Two Indian nations disagree on a development at Grand Canyon

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When Navajo Nation President Ben Shelly went public earlier this year with a plan to develop the East Rim of the Grand Canyon for tourism, the backlash was swift and strong — especially from the neighboring Hopi Tribe.

GRAND CANYON EAST RIM

The East Rim of the Grand Canyon overlooks the confluence of the Little Colorado and Colorado rivers. A proposal for a major development on Navajo Nation land at the site has sparked controversy. Photo courtesy of the National Park Service.

“It can’t happen,” said Leigh Kuwanwisiwma, Hopi cultural preservation officer. “That’s all I can say to the Navajo Nation: you can’t do it.”

Shelly signed a memorandum of understanding on Feb. 17 with the Phoenix-based development group Confluence Partners, LLC, formerly Fulcrum, LLC. Early plans include a resort hotel, a restaurant, a tramway leading to a gondola and an RV park. The development would be set within sight of the place where the Little Colorado River flows into the Colorado River, an area known as the confluence and considered sacred to the Hopi, the Navajo and other tribes.

“It’s beautiful,” Shelly said of the proposed development, in late March. “It’s beautiful if we can get it done. It’s going to bring money, and it’s going to bring visitors here. It’s going to be something to see, something to visit.”

Shelly promised that “a lot of collaboration” would happen in the coming months and years, as plans for the tourist park move forward. But that might be a tall order. The unveiling of the plan elicited a guarded response from Grand Canyon National Park spokesperson Maureen Oltrogge, and concern from an annual gathering of Grand Canyon river runners in the weeks that followed. Since then, no new celebratory announcements have come out about the plan.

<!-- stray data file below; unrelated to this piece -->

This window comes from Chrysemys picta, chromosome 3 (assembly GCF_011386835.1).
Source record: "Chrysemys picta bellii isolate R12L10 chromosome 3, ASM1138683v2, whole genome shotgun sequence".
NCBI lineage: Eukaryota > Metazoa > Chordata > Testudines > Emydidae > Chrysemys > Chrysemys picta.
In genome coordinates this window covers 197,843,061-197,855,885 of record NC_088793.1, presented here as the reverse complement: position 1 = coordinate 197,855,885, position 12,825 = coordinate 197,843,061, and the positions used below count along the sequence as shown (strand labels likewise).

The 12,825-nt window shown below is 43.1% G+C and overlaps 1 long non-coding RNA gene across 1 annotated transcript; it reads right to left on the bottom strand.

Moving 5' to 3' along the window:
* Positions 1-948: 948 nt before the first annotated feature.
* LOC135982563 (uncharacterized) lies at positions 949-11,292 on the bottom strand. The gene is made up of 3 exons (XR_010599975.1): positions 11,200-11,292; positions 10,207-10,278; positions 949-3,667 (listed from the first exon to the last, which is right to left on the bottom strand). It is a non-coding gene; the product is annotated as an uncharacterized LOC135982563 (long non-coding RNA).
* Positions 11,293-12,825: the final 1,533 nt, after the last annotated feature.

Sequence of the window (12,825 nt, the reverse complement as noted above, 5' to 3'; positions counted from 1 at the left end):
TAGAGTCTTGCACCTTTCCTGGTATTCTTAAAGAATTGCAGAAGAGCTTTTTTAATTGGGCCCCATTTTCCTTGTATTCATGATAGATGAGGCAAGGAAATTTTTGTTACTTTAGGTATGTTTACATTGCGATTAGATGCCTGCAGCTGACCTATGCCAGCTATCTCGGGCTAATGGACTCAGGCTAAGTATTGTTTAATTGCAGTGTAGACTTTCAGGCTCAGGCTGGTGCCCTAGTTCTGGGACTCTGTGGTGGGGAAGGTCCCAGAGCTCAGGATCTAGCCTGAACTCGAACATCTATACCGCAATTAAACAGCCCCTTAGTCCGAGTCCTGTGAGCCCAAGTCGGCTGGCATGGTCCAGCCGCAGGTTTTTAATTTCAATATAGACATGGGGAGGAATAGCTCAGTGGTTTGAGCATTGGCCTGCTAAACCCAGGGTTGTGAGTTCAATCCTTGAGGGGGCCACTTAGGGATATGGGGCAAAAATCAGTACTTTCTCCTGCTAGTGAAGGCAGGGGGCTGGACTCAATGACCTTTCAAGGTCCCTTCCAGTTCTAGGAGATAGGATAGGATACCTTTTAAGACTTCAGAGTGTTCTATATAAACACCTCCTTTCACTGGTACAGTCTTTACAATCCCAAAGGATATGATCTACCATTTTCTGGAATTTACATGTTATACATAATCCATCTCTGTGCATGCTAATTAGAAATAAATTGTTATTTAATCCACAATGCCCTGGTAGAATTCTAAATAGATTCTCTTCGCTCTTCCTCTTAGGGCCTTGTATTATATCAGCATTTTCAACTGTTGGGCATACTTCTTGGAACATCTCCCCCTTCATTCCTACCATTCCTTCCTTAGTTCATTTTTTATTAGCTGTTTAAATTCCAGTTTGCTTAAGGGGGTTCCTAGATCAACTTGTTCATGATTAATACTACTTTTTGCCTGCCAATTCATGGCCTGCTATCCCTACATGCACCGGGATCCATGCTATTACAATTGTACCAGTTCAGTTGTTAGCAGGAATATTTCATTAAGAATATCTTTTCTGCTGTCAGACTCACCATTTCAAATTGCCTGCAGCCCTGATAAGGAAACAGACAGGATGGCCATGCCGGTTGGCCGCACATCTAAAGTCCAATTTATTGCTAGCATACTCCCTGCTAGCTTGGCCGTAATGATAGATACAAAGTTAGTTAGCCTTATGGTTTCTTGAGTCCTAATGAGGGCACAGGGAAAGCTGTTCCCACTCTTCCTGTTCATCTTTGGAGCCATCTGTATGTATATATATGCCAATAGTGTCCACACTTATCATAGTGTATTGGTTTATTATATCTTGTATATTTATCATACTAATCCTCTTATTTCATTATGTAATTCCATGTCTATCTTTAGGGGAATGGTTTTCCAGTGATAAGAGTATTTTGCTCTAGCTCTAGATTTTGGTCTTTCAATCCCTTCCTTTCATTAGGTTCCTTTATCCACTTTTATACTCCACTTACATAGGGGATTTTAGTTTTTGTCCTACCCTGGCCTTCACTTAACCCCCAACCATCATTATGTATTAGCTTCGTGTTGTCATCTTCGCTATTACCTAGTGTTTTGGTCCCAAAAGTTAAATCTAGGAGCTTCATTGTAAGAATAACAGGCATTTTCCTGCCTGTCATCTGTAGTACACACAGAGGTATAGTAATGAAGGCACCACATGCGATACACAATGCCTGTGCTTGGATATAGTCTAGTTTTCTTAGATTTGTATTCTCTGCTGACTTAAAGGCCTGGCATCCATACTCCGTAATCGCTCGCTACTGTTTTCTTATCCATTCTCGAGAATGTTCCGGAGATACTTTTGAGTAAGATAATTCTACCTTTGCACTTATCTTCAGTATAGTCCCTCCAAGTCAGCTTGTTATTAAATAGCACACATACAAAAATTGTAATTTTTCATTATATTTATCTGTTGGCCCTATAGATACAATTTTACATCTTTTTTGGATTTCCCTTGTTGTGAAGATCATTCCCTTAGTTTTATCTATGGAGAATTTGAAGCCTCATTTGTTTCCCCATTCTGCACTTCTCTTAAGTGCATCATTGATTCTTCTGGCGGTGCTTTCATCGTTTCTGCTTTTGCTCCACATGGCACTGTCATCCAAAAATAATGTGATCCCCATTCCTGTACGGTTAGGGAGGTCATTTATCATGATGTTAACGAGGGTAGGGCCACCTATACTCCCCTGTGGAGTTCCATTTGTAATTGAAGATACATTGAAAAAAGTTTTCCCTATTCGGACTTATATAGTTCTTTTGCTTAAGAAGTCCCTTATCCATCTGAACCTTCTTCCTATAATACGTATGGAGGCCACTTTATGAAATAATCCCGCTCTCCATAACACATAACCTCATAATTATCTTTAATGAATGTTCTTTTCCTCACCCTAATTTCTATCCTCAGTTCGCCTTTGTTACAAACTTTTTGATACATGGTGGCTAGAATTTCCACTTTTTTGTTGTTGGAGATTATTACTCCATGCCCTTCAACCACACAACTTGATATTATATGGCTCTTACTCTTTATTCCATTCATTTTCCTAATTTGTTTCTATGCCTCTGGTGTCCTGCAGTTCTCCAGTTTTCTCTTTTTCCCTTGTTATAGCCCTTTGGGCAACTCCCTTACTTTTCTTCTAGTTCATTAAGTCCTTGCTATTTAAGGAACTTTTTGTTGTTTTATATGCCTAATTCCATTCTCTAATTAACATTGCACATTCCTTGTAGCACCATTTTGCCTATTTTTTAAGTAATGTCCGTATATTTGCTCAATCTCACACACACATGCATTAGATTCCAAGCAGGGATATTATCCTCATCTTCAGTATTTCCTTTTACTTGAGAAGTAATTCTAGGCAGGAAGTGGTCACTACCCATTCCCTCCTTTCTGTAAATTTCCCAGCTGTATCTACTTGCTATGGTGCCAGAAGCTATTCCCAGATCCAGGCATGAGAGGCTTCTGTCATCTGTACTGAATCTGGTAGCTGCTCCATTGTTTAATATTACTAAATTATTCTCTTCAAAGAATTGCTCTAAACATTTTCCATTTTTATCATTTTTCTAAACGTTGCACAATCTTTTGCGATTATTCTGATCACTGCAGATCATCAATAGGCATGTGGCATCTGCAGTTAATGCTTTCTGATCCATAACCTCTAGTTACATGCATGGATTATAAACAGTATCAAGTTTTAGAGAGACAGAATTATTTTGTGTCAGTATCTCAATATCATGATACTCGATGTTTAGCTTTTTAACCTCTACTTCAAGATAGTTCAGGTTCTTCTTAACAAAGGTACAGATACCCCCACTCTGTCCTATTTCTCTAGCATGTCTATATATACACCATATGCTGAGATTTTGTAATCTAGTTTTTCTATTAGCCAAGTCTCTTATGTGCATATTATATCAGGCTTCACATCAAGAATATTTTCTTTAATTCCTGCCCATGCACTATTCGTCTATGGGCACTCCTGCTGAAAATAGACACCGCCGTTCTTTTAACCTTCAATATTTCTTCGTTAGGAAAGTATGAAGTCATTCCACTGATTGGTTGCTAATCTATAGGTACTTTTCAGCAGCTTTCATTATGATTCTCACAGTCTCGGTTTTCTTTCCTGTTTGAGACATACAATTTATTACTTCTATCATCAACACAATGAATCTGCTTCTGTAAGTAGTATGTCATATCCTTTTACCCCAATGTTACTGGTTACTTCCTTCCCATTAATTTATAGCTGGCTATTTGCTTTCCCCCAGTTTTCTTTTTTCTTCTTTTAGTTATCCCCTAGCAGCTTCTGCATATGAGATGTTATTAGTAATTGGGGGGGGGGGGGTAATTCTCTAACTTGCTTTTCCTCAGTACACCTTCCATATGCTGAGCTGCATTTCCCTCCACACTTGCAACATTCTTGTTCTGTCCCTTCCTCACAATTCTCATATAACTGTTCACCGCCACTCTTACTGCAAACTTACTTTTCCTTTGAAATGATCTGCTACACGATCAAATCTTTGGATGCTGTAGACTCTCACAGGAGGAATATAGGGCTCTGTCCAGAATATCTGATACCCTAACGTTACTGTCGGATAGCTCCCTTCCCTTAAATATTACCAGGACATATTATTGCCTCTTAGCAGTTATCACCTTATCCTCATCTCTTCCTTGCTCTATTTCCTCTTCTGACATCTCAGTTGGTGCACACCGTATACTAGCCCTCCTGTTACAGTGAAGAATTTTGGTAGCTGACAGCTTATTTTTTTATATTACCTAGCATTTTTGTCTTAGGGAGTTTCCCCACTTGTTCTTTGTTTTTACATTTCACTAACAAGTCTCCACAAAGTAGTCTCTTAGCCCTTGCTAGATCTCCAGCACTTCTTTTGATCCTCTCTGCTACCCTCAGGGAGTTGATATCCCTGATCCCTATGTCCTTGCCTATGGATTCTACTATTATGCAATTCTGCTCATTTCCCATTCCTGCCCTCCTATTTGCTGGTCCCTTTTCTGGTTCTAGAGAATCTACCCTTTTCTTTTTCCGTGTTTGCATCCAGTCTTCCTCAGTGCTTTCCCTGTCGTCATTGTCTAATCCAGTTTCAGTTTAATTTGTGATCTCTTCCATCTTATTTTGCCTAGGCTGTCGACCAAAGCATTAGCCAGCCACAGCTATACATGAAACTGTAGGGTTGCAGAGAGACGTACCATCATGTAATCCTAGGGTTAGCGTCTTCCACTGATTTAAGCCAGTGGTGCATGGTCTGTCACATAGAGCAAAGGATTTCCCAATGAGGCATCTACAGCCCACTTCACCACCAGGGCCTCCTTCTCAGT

Place of emergence

Some of the strongest concerns about the development plans have come from the Hopi Tribe. With the help of the National Park Service, the Hopi maintain, use and protect a Hopi Salt Trail leading to the Colorado in the vicinity of the proposed resort. The Confluence is also the site of their Sipapuni, or place of emergence.

“Sipapuni and the Confluence are some of the most sacred areas to the Hopi people,” said Kuwanwisiwma. “The tramway goes right into the heart of the Hopi Nation.”

Kuwanwisiwma said the development proposal has been a topic of discussion in both the Hopi villages and during session last week of the Hopi tribal council.

“The council is supporting the religious leaders,” he said. “They’re opposed to it. Clearly the Hopi people and the government are united.”

But so far, he added, the discussions have been among the Hopi people – not between the Hopis and the Navajos.

“We found out through the media, like everybody else,” he said. “There was never any consultation with the Hopi people. It’s surprising that they never raised an eyebrow to consider Hopi interest in the area.”

And Kuwanwisiwma said part of the sentiment at Hopi includes dismay at what he called a “political irony” on the heels of vehement public protests by the Navajo and other tribes against snowmaking for a recreational ski area on sacred mountains near Flagstaff, Ariz.

“On one hand, the Navajo Nation is very visible in trying to protect the San Francisco Peaks, saying it’s sacred land,” he said. “On the other hand, they should consider this area very important.”

Balancing sacred and sovereign?

Shelly laments that the Navajo Nation depends on federal dollars for so much of its operations. “We need revenue,” he said. “We need to create revenue for ourselves, and be independent.”